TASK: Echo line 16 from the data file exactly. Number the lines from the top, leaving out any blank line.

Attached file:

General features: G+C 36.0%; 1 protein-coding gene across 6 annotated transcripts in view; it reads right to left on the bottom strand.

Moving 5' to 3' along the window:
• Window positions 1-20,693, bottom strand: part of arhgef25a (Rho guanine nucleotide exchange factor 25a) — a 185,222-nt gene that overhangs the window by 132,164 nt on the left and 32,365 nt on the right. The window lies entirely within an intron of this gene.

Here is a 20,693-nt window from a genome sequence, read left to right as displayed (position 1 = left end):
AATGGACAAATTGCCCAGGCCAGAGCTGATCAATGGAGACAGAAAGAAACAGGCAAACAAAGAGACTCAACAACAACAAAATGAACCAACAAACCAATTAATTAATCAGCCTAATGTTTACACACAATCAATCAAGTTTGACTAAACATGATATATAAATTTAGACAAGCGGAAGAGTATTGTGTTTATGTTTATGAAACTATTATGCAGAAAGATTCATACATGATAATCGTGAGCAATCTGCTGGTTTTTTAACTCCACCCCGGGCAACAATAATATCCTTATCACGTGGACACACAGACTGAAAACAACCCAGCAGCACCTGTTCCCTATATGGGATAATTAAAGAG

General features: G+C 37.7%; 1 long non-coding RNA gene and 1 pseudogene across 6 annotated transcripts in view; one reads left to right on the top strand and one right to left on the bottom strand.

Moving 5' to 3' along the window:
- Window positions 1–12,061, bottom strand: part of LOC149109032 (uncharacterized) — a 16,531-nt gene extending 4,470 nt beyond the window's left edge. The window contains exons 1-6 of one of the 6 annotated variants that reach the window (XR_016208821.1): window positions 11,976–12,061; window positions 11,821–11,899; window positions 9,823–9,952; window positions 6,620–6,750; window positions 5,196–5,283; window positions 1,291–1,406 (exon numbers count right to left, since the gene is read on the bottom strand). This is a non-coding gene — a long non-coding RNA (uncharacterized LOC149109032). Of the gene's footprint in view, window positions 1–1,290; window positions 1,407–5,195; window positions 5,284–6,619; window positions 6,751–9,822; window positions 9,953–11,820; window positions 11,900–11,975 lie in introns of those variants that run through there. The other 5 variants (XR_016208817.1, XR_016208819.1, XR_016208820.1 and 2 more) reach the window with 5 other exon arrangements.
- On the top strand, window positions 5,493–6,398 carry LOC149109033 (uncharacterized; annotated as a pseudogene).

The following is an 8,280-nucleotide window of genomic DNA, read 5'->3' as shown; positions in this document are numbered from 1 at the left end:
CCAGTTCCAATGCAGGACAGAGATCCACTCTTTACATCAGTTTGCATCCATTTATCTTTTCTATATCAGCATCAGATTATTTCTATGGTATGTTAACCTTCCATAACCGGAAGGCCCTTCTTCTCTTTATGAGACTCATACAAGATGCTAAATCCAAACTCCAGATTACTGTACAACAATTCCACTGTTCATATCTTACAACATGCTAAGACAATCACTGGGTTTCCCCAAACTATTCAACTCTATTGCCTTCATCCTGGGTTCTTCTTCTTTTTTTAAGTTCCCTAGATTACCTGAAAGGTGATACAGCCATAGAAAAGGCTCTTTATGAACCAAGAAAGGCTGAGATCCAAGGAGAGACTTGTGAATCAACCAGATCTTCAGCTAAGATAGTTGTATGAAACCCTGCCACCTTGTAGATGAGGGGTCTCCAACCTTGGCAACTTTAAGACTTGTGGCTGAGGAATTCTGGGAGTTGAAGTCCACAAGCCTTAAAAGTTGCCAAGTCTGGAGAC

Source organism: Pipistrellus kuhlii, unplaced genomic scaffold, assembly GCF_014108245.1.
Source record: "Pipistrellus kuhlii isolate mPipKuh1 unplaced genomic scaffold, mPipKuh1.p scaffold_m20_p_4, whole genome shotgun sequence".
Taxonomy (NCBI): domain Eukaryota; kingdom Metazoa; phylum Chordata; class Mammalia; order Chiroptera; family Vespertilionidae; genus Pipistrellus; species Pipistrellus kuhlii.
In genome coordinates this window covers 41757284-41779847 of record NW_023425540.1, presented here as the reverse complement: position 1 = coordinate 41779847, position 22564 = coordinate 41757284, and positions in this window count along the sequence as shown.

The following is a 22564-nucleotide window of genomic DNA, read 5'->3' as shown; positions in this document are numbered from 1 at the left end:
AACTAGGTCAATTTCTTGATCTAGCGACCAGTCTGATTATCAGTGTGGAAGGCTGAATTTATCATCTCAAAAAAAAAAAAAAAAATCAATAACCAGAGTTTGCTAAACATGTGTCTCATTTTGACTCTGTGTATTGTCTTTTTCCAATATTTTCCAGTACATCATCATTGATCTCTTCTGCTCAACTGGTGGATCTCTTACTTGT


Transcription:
The following is a 22564-nucleotide window of genomic DNA, read 5'->3' as shown; positions in this document are numbered from 1 at the left end: